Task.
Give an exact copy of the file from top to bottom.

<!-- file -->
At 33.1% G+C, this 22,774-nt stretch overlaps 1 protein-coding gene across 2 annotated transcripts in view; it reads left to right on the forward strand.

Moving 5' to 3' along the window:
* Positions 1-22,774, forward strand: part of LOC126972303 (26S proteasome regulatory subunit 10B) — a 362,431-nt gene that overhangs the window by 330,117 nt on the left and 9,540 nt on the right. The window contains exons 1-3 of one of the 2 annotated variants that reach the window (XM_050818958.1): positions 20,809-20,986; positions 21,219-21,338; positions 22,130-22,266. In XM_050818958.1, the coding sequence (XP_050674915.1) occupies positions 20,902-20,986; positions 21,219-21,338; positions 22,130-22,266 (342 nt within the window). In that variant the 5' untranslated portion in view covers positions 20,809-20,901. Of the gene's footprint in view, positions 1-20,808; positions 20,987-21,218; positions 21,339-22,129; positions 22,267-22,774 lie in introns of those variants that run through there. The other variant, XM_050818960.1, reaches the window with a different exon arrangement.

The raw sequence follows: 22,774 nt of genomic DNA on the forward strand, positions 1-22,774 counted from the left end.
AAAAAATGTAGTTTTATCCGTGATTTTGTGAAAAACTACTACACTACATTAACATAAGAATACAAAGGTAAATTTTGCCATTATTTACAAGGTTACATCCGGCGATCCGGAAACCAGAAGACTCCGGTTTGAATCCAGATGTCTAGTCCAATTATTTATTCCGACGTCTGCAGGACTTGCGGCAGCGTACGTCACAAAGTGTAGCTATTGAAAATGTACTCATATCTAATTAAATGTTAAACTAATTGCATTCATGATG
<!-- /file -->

At 33.1% G+C, this 22,774-nt stretch overlaps 1 protein-coding gene across 2 annotated transcripts in view; it reads left to right on the forward strand.

Moving 5' to 3' along the window:
* Positions 1-22,774, forward strand: part of LOC126972303 (26S proteasome regulatory subunit 10B) — a 362,431-nt gene that overhangs the window by 330,117 nt on the left and 9,540 nt on the right. The window contains exons 1-3 of one of the 2 annotated variants that reach the window (XM_050818958.1): positions 20,809-20,986; positions 21,219-21,338; positions 22,130-22,266. In XM_050818958.1, the coding sequence (XP_050674915.1) occupies positions 20,902-20,986; positions 21,219-21,338; positions 22,130-22,266 (342 nt within the window). In that variant the 5' untranslated portion in view covers positions 20,809-20,901. Of the gene's footprint in view, positions 1-20,808; positions 20,987-21,218; positions 21,339-22,129; positions 22,267-22,774 lie in introns of those variants that run through there. The other variant, XM_050818960.1, reaches the window with a different exon arrangement.

The raw sequence follows: 22,774 nt of genomic DNA on the forward strand, positions 1-22,774 counted from the left end.
AAAAAATGTAGTTTTATCCGTGATTTTGTGAAAAACTACTACACTACATTAACATAAGAATACAAAGGTAAATTTTGCCATTATTTACAAGGTTACATCCGGCGATCCGGAAACCAGAAGACTCCGGTTTGAATCCAGATGTCTAGTCCAATTATTTATTCCGACGTCTGCAGGACTTGCGGCAGCGTACGTCACAAAGTGTAGCTATTGAAAATGTACTCATATCTAATTAAATGTTAAACTAATTGCATTCATGATG